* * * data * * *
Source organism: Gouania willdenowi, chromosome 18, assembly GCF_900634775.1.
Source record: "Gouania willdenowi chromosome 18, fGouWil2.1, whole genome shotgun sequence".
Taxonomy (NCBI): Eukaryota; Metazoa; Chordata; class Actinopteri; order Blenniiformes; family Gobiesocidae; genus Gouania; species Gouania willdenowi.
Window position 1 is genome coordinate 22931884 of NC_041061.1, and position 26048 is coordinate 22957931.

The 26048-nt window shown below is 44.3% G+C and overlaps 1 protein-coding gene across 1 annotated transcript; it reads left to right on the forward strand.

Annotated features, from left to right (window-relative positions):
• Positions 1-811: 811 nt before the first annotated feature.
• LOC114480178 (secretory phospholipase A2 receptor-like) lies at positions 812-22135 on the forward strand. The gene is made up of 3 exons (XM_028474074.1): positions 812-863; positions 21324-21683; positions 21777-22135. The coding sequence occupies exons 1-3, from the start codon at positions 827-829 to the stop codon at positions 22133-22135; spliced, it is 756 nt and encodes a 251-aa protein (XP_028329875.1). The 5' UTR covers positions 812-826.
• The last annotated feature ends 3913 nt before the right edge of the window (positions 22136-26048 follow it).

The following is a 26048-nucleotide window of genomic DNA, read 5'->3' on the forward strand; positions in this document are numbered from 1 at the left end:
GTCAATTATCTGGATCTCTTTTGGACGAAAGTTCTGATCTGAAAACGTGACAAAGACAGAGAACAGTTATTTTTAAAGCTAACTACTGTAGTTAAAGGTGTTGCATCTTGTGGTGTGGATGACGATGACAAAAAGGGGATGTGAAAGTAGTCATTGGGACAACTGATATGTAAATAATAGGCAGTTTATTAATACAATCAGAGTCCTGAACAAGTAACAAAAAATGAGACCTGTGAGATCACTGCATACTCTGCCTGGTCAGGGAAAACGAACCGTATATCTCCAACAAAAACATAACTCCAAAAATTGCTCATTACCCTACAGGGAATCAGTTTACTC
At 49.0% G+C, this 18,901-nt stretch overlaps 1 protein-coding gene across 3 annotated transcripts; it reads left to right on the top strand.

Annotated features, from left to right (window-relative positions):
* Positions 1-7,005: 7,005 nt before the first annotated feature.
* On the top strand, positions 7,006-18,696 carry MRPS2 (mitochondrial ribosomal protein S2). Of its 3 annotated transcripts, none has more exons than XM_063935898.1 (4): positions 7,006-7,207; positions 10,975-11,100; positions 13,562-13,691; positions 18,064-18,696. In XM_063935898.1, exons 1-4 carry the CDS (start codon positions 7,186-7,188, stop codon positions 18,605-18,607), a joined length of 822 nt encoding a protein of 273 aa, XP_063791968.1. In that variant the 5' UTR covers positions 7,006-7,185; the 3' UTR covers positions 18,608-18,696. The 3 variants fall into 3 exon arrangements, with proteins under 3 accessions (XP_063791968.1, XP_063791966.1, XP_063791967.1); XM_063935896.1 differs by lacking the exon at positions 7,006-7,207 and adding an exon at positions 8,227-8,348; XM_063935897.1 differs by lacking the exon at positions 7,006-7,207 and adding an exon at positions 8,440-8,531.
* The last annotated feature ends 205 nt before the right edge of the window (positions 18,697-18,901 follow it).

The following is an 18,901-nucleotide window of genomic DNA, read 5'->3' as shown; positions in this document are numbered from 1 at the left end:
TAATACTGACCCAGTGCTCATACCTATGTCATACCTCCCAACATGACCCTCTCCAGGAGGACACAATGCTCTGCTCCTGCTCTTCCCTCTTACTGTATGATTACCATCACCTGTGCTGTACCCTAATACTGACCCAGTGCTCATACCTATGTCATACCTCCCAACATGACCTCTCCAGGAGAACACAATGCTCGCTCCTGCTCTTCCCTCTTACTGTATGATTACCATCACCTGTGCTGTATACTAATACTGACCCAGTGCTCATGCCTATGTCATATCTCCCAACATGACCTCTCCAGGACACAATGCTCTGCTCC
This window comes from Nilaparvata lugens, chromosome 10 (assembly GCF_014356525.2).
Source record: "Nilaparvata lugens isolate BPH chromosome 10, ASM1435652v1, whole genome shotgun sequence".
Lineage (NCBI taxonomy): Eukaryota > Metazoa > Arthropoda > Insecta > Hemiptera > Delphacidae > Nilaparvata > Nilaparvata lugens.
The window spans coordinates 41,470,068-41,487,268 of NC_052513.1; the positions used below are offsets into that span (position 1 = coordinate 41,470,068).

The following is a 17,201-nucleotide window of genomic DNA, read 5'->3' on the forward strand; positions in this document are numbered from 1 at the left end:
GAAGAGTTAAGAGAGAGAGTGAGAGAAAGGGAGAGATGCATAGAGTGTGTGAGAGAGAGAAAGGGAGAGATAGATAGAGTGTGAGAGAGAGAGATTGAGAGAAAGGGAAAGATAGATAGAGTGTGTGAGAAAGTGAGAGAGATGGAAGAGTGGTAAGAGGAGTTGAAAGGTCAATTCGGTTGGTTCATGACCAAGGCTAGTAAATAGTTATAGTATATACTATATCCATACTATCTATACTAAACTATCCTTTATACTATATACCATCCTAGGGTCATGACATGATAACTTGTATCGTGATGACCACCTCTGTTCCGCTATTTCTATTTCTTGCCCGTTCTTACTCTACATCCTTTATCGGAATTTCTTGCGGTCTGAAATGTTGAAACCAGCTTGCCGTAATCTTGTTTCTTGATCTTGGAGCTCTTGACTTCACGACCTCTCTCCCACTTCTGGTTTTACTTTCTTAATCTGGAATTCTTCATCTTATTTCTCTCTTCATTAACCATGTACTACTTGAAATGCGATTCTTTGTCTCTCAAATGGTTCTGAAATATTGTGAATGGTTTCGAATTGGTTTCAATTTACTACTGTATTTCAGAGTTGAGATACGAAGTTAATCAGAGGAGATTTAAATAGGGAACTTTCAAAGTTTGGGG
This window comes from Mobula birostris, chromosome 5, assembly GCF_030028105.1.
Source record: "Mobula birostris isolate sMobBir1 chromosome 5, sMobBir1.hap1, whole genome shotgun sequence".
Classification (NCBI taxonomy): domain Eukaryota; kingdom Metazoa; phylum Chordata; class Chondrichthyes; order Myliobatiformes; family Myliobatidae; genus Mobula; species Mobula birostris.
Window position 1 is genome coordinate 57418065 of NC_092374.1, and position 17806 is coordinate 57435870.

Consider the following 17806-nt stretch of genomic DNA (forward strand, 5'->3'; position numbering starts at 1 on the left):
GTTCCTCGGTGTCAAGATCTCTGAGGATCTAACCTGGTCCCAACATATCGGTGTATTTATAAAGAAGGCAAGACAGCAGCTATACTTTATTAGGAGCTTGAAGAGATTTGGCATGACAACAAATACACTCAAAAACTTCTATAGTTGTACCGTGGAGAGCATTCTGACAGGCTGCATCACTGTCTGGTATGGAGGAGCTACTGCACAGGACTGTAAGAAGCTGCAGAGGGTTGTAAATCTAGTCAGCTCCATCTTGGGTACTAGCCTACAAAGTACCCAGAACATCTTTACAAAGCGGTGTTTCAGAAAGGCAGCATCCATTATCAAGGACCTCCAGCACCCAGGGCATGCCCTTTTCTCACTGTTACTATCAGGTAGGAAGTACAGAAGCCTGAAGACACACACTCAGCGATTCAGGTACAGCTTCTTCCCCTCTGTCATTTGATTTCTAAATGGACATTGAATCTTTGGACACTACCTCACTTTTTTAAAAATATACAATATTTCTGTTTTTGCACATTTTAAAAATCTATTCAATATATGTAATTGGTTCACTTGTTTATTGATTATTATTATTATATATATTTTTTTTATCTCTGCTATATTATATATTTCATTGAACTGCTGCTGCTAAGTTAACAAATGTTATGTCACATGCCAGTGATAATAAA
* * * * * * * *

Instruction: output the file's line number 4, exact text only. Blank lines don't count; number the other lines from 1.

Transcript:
Window position 1 is genome coordinate 22931884 of NC_041061.1, and position 26048 is coordinate 22957931.